Activity of European Right Parties in the Context of Trump’s Victory
Right parties across Europe have been greatly enthusiastic since Donald J. Trump was elected the 45th president of the United States. The first positive reactions to Trump’s victory came from the Dutch Freedom Party, France's National Front, the UK Independence Party, and the Alternative for Germany.
Geert Wilders, the leader of the Dutch Freedom Party, tweeted about Americans that, “The people are taking their country back. So will we.”
The president of the National Front, a national-conservative political party in France, Marine Le Pen tweeted congratulations to Donald Trump, “and to the American people, free!”.
Viktor Orbán, the present leader of the national conservative Fidesz party of Hungary, wrote on his Facebook page that Trump’s victory was great news and “democracy is still alive.”
Frauke Petry, the party chairwoman of the Alternative for Germany, said that “This election result is encouraging for Germany and for Europe, because Trump really has the cards for a political sea-change in his hand.” She added: “Like Americans, citizens of Germany must have the courage to put a tick in the ballot box and not remain resigned at home. Their own opinion counts, even if political correctness would appear to have elevated the decreed consensus to the level of a new doctrine.”
Nigel Farage, the leader of the UK Independence Party, who successfully fronted the Brexit this summer, was the first European politician to visit Trump in person after Election Day. After that Farage is now viewed as the British politician with the most influence in the incoming American administration.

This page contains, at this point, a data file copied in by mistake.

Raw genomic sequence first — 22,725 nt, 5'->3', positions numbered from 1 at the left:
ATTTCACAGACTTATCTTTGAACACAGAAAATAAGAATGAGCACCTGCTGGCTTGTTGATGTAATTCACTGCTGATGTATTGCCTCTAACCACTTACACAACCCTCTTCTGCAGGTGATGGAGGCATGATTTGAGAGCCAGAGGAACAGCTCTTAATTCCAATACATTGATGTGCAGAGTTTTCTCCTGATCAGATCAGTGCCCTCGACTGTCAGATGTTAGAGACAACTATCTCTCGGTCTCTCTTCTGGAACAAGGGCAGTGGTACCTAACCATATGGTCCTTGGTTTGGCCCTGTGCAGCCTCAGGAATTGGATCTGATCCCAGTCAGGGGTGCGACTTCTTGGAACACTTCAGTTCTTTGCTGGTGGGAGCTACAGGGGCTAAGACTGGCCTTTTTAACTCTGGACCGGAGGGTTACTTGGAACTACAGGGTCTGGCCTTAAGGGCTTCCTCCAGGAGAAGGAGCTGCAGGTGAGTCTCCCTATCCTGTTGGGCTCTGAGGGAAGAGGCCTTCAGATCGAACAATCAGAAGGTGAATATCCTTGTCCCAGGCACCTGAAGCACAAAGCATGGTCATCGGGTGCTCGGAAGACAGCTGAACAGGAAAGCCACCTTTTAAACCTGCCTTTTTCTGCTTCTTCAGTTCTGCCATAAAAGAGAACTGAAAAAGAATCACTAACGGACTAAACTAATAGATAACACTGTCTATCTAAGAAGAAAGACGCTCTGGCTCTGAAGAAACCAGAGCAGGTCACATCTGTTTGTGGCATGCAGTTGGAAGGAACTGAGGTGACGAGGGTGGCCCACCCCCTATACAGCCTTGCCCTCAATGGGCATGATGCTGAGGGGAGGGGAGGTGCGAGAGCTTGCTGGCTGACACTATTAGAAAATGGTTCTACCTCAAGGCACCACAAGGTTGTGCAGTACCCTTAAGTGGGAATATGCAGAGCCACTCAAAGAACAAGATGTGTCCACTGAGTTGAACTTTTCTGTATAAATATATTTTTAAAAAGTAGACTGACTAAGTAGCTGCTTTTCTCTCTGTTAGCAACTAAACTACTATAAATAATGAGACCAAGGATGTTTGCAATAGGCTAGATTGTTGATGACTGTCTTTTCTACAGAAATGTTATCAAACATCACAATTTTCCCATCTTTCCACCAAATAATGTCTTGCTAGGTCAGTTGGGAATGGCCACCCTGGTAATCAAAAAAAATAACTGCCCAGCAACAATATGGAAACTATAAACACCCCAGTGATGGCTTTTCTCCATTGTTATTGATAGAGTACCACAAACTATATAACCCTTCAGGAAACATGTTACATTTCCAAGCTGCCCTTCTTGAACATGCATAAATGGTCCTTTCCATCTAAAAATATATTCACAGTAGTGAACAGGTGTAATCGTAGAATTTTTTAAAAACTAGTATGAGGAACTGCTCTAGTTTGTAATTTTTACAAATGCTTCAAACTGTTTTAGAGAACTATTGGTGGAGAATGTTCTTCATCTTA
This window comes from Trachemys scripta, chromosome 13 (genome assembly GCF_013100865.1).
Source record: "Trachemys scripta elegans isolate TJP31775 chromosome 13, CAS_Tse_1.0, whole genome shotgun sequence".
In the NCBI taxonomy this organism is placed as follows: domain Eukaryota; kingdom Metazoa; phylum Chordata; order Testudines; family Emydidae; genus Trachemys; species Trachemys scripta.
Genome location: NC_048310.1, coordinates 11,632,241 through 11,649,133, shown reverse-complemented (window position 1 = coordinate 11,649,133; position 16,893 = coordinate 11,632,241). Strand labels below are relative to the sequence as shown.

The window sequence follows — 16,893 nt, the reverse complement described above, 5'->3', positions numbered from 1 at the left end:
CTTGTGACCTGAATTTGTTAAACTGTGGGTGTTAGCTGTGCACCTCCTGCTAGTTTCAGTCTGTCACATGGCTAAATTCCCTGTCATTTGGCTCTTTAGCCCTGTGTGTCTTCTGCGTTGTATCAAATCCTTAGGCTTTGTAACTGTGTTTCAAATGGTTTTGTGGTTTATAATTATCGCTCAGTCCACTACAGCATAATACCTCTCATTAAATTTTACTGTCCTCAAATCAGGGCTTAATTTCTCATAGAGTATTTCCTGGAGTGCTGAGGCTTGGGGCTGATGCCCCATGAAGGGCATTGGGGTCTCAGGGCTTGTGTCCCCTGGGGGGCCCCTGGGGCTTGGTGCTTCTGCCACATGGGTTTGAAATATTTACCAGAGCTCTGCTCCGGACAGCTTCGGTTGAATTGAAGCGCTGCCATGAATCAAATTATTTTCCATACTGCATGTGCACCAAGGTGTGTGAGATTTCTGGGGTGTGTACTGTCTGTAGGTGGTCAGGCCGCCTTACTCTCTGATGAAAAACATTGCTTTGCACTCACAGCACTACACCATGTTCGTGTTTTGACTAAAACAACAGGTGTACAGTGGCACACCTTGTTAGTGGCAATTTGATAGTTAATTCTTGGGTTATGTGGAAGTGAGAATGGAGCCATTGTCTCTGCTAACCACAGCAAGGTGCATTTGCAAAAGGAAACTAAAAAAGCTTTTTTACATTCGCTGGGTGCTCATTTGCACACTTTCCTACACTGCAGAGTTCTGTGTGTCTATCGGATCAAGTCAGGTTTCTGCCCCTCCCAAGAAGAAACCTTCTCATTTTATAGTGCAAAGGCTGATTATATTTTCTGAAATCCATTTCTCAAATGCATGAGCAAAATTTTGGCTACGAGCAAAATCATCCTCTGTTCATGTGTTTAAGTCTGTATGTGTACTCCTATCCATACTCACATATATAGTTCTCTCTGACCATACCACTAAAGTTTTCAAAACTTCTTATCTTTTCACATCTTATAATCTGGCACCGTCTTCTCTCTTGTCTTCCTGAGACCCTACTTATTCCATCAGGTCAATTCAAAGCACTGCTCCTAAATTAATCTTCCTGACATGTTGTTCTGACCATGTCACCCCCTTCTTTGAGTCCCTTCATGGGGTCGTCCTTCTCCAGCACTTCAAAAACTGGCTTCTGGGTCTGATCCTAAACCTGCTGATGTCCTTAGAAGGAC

The election of Republican Donald Trump followed after Britain’s decision to leave the European Union and the growing popularity of right-wing parties in European countries are widely seen as a global trend of rising populist nationalism and the collapse of the idea of globalization. On December 4th, two elections in Italy and Austria will reveal just how significant an impact the results in the US will have had. Politically Europe is highly dependent on the trends prevailing in the US.
The lack of boundaries has led to uncontrolled migration and multiculturalism — to the destruction of traditional culture. As a result, a majority of people vote for Trump and European right-wing parties (especially in countries which were affected heavily in the refugee crisis) who greatly embodied the conservative idea.